Wednesday 13 October 2010

Portuguese Higher Education in a British Mirror

Figure 1

The UK received this week, not without some trepidation, the conclusions from the so-called Browne report on higher education and student finance in England. As was long expected, the review committee recommended an end to the cap on university fees, currently £3,290 per year (€3,800). The report suggests that different universities should charge different fees and, in particular, that world-class institutions should be allowed to charge much higher fees from their students, possibly above £12,000 (€13,800) per year. The report justifies this proposal for increased private contributions as a necessary means “to support high quality provision and allow the sector to grow to meet qualified demand.” The current budget crunch added to the urgency of these conclusions, as the country braces itself for the comprehensive spending review due next week. Today’s newspapers rumoured that the government is set to cut up to 80% of the public funding of university teaching, which would leave UK universities in serious financial strictures.

Earlier in the year, the results of the university admission exercise revealed that more than 150,000 applicants would not get a place, out of a total of 660,000. In the face of such excess demand for university places, elementary economics would suggest that some price rationing was in order. Some politicians, parents’ and students’ representatives have contended that a fee hike would unfairly saddle students with a heavy debt burden at the beginning of their working lives. Furthermore, fees of £12,000 or more would surely dissuade bright or otherwise aspiring pupils with an underprivileged background from applying at all.

The authors of the report disagree and take particular pains at arguing how this dissuasion effect can be avoided. One of the reasons is that graduates can pay more for their education. How much more? The authors rightly leave that to the market, while noting that “compared to other countries, high numbers of students in England complete their degrees and go on to employment with an earnings premium that is high by international standards.” This “earnings premium” is measured as the net benefit (in lifetime earnings) from completing a degree over the expected life-long remuneration of an individual who enters the job market with a high-school diploma. According to the data in Figure 1, this premium in the UK stands at slightly above 200,000 US dollars (€150,000) for a male with higher education. This is a third higher than the OECD average.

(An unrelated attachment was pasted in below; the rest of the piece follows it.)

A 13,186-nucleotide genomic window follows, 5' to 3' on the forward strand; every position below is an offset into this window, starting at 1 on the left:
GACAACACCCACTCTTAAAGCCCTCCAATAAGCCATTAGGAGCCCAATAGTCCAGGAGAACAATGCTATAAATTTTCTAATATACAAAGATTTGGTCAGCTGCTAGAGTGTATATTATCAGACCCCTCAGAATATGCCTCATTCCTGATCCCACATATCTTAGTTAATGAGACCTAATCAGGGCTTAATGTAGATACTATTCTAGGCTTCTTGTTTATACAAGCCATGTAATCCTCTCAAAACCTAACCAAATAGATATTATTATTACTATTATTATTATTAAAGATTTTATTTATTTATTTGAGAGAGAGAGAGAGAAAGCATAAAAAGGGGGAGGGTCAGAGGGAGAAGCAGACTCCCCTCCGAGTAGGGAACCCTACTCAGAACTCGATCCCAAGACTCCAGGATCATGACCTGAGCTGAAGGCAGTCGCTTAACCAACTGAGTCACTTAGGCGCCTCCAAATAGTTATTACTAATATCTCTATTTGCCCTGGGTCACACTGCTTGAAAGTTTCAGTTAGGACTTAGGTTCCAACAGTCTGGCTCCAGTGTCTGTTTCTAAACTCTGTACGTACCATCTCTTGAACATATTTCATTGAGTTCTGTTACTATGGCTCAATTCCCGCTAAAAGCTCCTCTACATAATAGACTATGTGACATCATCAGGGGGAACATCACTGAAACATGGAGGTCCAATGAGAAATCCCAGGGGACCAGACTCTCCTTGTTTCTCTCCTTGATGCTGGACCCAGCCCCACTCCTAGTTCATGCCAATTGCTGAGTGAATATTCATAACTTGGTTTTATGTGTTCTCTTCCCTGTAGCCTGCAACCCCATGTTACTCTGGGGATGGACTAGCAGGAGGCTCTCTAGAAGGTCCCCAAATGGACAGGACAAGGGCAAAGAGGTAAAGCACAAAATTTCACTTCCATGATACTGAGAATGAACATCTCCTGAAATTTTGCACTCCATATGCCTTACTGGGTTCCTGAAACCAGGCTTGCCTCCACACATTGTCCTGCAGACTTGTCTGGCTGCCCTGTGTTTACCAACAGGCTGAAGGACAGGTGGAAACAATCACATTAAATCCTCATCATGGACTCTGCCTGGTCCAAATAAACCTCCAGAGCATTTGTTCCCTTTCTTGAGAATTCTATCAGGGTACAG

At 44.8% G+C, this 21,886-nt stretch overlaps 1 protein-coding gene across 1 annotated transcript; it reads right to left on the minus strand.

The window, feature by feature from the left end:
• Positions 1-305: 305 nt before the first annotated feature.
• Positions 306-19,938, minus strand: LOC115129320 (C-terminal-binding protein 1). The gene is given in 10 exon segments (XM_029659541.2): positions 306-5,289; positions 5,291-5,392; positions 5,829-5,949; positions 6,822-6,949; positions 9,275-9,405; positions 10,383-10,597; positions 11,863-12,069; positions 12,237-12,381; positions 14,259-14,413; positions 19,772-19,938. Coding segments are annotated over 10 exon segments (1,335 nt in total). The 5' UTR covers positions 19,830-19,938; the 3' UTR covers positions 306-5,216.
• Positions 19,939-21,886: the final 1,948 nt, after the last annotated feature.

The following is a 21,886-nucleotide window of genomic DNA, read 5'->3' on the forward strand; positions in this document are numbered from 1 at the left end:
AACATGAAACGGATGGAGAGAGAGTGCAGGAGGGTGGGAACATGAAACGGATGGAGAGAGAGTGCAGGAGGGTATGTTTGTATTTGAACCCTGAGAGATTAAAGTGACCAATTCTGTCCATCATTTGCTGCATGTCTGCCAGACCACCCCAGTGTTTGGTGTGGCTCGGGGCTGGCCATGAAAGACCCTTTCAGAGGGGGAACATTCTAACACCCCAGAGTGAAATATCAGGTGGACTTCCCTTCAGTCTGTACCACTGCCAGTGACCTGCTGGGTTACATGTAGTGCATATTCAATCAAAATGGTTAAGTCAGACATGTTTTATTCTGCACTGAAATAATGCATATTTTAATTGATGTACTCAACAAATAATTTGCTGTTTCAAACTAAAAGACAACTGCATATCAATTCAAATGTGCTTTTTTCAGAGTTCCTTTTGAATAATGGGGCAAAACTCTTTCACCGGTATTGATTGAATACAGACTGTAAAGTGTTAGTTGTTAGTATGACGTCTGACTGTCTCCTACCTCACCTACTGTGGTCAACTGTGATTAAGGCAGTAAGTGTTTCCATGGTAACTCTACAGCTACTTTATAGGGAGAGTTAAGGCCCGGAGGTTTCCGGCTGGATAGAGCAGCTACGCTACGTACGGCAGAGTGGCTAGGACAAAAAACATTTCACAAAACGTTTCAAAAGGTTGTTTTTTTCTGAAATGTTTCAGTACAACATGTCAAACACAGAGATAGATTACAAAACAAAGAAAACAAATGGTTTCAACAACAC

We all know the debate, as it has been rehearsed several times in Portugal since 1992. What I found interesting in the report was the oblique reference to Portugal as an outlier in the context of OECD countries. Portuguese university graduates have a staggering relative advantage over their non-degree holding competitors in the labour market. We currently lead the OECD in both net and in gross benefits from higher education. A university education is worth today €265,000 in Portugal, fully 2.5 times the OECD average.

This is clearly not a matter to be proud of. As a university lecturer myself, I refrain from commenting on what a fee hike from the current €920 could represent for the quality and growth of Portuguese universities. But I cannot but see the connection between a very high “earnings premium” and the low fraction of the population that has attained a university degree (Figure 2). Contrary to a contemporary current of opinion, there may not be “too many graduates” looking for inexistent jobs, but too few.

Figure 2